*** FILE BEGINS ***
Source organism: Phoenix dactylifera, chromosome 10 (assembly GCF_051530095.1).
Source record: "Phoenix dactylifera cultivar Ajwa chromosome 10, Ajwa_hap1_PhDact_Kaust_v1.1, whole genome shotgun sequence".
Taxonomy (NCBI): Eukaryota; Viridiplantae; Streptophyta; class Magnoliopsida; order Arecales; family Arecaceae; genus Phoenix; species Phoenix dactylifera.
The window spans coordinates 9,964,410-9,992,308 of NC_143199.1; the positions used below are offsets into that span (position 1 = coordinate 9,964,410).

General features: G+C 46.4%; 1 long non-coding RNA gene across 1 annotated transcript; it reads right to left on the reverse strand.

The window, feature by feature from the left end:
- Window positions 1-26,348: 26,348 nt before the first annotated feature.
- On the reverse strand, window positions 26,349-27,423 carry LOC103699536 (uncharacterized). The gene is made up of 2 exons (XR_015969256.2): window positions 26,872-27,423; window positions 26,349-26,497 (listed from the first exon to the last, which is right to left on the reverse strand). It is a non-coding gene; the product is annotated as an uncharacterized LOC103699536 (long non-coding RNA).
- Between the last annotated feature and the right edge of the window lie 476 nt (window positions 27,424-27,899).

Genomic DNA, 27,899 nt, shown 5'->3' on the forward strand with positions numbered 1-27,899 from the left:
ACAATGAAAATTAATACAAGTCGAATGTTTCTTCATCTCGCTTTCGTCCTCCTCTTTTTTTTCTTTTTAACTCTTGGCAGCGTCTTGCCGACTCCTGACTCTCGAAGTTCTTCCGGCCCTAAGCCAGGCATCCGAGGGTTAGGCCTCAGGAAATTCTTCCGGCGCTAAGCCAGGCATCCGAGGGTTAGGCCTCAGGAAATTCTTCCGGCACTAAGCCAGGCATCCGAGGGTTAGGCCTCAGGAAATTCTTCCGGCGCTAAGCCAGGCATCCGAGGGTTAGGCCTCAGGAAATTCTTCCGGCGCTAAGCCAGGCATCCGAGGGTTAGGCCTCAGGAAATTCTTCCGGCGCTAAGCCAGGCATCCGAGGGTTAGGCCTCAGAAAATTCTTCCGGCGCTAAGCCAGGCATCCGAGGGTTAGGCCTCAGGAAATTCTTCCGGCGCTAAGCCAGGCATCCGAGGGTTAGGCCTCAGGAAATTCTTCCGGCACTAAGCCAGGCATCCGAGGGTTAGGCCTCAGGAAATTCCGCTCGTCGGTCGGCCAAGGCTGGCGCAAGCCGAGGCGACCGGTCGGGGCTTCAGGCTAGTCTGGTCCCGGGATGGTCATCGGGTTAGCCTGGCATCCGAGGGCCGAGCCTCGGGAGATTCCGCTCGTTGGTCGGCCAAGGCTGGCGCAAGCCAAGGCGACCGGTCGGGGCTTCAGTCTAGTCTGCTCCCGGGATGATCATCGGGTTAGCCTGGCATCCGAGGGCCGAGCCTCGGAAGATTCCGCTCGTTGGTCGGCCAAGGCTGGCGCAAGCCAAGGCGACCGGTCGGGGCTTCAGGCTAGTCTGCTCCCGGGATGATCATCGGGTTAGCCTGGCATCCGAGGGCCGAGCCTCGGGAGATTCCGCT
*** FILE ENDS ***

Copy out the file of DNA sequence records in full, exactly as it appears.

Source organism: Phoenix dactylifera, chromosome 10 (assembly GCF_051530095.1).
Source record: "Phoenix dactylifera cultivar Ajwa chromosome 10, Ajwa_hap1_PhDact_Kaust_v1.1, whole genome shotgun sequence".
Taxonomy (NCBI): Eukaryota; Viridiplantae; Streptophyta; class Magnoliopsida; order Arecales; family Arecaceae; genus Phoenix; species Phoenix dactylifera.
The window spans coordinates 9,964,410-9,992,308 of NC_143199.1; the positions used below are offsets into that span (position 1 = coordinate 9,964,410).

General features: G+C 46.4%; 1 long non-coding RNA gene across 1 annotated transcript; it reads right to left on the reverse strand.

The window, feature by feature from the left end:
- Window positions 1-26,348: 26,348 nt before the first annotated feature.
- On the reverse strand, window positions 26,349-27,423 carry LOC103699536 (uncharacterized). The gene is made up of 2 exons (XR_015969256.2): window positions 26,872-27,423; window positions 26,349-26,497 (listed from the first exon to the last, which is right to left on the reverse strand). It is a non-coding gene; the product is annotated as an uncharacterized LOC103699536 (long non-coding RNA).
- Between the last annotated feature and the right edge of the window lie 476 nt (window positions 27,424-27,899).

Genomic DNA, 27,899 nt, shown 5'->3' on the forward strand with positions numbered 1-27,899 from the left:
ACAATGAAAATTAATACAAGTCGAATGTTTCTTCATCTCGCTTTCGTCCTCCTCTTTTTTTTCTTTTTAACTCTTGGCAGCGTCTTGCCGACTCCTGACTCTCGAAGTTCTTCCGGCCCTAAGCCAGGCATCCGAGGGTTAGGCCTCAGGAAATTCTTCCGGCGCTAAGCCAGGCATCCGAGGGTTAGGCCTCAGGAAATTCTTCCGGCACTAAGCCAGGCATCCGAGGGTTAGGCCTCAGGAAATTCTTCCGGCGCTAAGCCAGGCATCCGAGGGTTAGGCCTCAGGAAATTCTTCCGGCGCTAAGCCAGGCATCCGAGGGTTAGGCCTCAGGAAATTCTTCCGGCGCTAAGCCAGGCATCCGAGGGTTAGGCCTCAGAAAATTCTTCCGGCGCTAAGCCAGGCATCCGAGGGTTAGGCCTCAGGAAATTCTTCCGGCGCTAAGCCAGGCATCCGAGGGTTAGGCCTCAGGAAATTCTTCCGGCACTAAGCCAGGCATCCGAGGGTTAGGCCTCAGGAAATTCCGCTCGTCGGTCGGCCAAGGCTGGCGCAAGCCGAGGCGACCGGTCGGGGCTTCAGGCTAGTCTGGTCCCGGGATGGTCATCGGGTTAGCCTGGCATCCGAGGGCCGAGCCTCGGGAGATTCCGCTCGTTGGTCGGCCAAGGCTGGCGCAAGCCAAGGCGACCGGTCGGGGCTTCAGTCTAGTCTGCTCCCGGGATGATCATCGGGTTAGCCTGGCATCCGAGGGCCGAGCCTCGGAAGATTCCGCTCGTTGGTCGGCCAAGGCTGGCGCAAGCCAAGGCGACCGGTCGGGGCTTCAGGCTAGTCTGCTCCCGGGATGATCATCGGGTTAGCCTGGCATCCGAGGGCCGAGCCTCGGGAGATTCCGCT